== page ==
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Monument of Don Pedro of Toledo by Giovanni Marigliano (1488-1558, Italy) | Museum Art Reproductions Giovanni Marigliano | WahooArt.com

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Artworks , Artworks
Monument of Don Pedro of Toledo by Giovanni Marigliano (1488-1558, Italy) | Museum Art Reproductions Giovanni Marigliano | WahooArt.com
Artworks , Artworks

"Monument of Don Pedro of Toledo"

Giovanni Marigliano - Marble - (San Giacomo degli Spagnoli (Naples, Italy))

Among the Dutch still-life painters Otto Marseus van Schrieck has a special position. His somewhat exotic oeuvre has only come to be appreciated in more recent decades. He nearly always presents a small section of the woods with thick dark undergrowth, and a hidden microcosm in which frogs, toads, snakes and lizards crowd together, fighting for their lives. Marseus van Schrieck knew the habits of these animals very well and is known to have bred reptiles and snakes himself. This painting also shows bizarre botanical species, such as a coral fungus on the left and thistles, under which a lizard - a so-called lacerta - is hiding, about to attack the toad.Marseus van Schrieck has designed an idealized habitat, modelled on biological dioramas, which are illustrations with a three-dimensional effect. However, although the world of his paintings reflects the zoological and botanical interests of a well-versed science amateur, it is still not free from religious associations. Indeed, it is the religious meaning which determines the selection and composition of the animals and plants. The snake, the toad and the lizard are the 'unclean animals', the serpent had negative connotations and was regarded as an incarnation of evil, and such, was a favourite subject for depicting evil.





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Monument of Don Pedro of Toledo by Giovanni Marigliano (1488-1558, Italy) | Museum Art Reproductions Giovanni Marigliano | WahooArt.com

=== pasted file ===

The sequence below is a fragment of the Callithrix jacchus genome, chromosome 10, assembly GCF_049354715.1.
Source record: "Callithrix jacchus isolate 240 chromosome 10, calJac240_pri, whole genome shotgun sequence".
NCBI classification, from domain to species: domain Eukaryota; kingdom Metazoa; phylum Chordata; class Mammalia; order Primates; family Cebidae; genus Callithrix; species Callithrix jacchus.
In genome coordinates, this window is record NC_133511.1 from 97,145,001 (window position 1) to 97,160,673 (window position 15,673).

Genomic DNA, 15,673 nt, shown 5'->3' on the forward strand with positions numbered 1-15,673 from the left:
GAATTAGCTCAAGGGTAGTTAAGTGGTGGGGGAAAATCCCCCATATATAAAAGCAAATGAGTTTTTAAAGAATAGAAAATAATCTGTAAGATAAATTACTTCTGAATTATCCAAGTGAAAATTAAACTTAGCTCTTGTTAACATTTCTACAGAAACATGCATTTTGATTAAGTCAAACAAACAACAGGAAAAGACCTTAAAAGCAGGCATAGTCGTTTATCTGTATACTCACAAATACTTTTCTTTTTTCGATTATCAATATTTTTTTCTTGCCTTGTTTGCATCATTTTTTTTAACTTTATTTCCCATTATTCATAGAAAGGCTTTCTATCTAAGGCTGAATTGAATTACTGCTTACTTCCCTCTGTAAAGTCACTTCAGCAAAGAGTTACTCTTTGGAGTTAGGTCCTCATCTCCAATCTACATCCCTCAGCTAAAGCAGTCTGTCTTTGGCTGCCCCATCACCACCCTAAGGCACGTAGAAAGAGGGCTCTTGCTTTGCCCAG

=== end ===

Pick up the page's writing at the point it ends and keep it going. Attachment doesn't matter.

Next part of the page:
/Art.nsf/O/8XZLJF/$File/Giovanni-Marigliano-Monument-of-Don-Pedro-of-Toledo.JPG
Among the Dutch still-life painters Otto Marseus van Schrieck has a special position. His somewhat exotic oeuvre has only come to be appreciated in more recent decades. He nearly always presents a small section of the woods with thick dark undergrowth, and a hidden microcosm in which frogs, toads, snakes and lizards crowd together, fighting for their lives. Marseus van Schrieck knew the habits of these animals very well and is known to have bred reptiles and snakes himself. This painting also shows bizarre botanical species, such as a coral fungus on the left and thistles, under which a lizard - a so-called lacerta - is hiding, about to attack the toad.Marseus van Schrieck has designed an idealized habitat, modelled on biological dioramas, which are illustrations with a three-dimensional effect. However, although the world of his paintings reflects the zoological and botanical interests of a well-versed science amateur, it is still not free from religious associations. Indeed, it is the religious meaning which determines the selection and composition of the animals and plants. The snake, the toad and the lizard are the 'unclean animals', the serpent had negative connotations and was regarded as an incarnation of evil, and such, was a favourite subject for depicting evil.
Giovanni Marigliano
Marble
Marble